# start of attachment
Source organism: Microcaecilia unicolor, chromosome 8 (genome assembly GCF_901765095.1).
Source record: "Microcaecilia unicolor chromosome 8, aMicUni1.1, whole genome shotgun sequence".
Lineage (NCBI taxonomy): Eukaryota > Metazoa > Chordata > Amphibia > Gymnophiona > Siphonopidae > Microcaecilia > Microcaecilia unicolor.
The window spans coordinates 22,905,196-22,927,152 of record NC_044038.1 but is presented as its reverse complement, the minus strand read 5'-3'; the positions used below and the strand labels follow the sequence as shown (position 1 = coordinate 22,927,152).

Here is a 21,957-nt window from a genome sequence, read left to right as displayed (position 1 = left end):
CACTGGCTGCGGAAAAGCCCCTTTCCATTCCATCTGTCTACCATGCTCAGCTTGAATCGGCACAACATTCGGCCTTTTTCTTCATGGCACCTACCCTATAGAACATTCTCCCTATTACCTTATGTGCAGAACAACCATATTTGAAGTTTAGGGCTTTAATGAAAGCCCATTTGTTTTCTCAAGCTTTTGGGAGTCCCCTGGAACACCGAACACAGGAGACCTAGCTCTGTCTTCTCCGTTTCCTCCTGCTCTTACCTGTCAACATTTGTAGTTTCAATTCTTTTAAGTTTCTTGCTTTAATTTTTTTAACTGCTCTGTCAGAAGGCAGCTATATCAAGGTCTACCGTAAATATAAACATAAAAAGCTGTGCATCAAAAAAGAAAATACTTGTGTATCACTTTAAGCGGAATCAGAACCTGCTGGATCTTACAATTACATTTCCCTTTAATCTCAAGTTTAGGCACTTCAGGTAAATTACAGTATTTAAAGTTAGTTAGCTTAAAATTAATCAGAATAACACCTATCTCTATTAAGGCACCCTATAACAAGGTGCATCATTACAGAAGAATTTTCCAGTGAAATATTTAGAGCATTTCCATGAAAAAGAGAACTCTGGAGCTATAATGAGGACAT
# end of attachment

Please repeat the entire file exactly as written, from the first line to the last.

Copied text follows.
Source organism: Microcaecilia unicolor, chromosome 8 (genome assembly GCF_901765095.1).
Source record: "Microcaecilia unicolor chromosome 8, aMicUni1.1, whole genome shotgun sequence".
Lineage (NCBI taxonomy): Eukaryota > Metazoa > Chordata > Amphibia > Gymnophiona > Siphonopidae > Microcaecilia > Microcaecilia unicolor.
The window spans coordinates 22,905,196-22,927,152 of record NC_044038.1 but is presented as its reverse complement, the minus strand read 5'-3'; the positions used below and the strand labels follow the sequence as shown (position 1 = coordinate 22,927,152).

Here is a 21,957-nt window from a genome sequence, read left to right as displayed (position 1 = left end):
CACTGGCTGCGGAAAAGCCCCTTTCCATTCCATCTGTCTACCATGCTCAGCTTGAATCGGCACAACATTCGGCCTTTTTCTTCATGGCACCTACCCTATAGAACATTCTCCCTATTACCTTATGTGCAGAACAACCATATTTGAAGTTTAGGGCTTTAATGAAAGCCCATTTGTTTTCTCAAGCTTTTGGGAGTCCCCTGGAACACCGAACACAGGAGACCTAGCTCTGTCTTCTCCGTTTCCTCCTGCTCTTACCTGTCAACATTTGTAGTTTCAATTCTTTTAAGTTTCTTGCTTTAATTTTTTTAACTGCTCTGTCAGAAGGCAGCTATATCAAGGTCTACCGTAAATATAAACATAAAAAGCTGTGCATCAAAAAAGAAAATACTTGTGTATCACTTTAAGCGGAATCAGAACCTGCTGGATCTTACAATTACATTTCCCTTTAATCTCAAGTTTAGGCACTTCAGGTAAATTACAGTATTTAAAGTTAGTTAGCTTAAAATTAATCAGAATAACACCTATCTCTATTAAGGCACCCTATAACAAGGTGCATCATTACAGAAGAATTTTCCAGTGAAATATTTAGAGCATTTCCATGAAAAAGAGAACTCTGGAGCTATAATGAGGACAT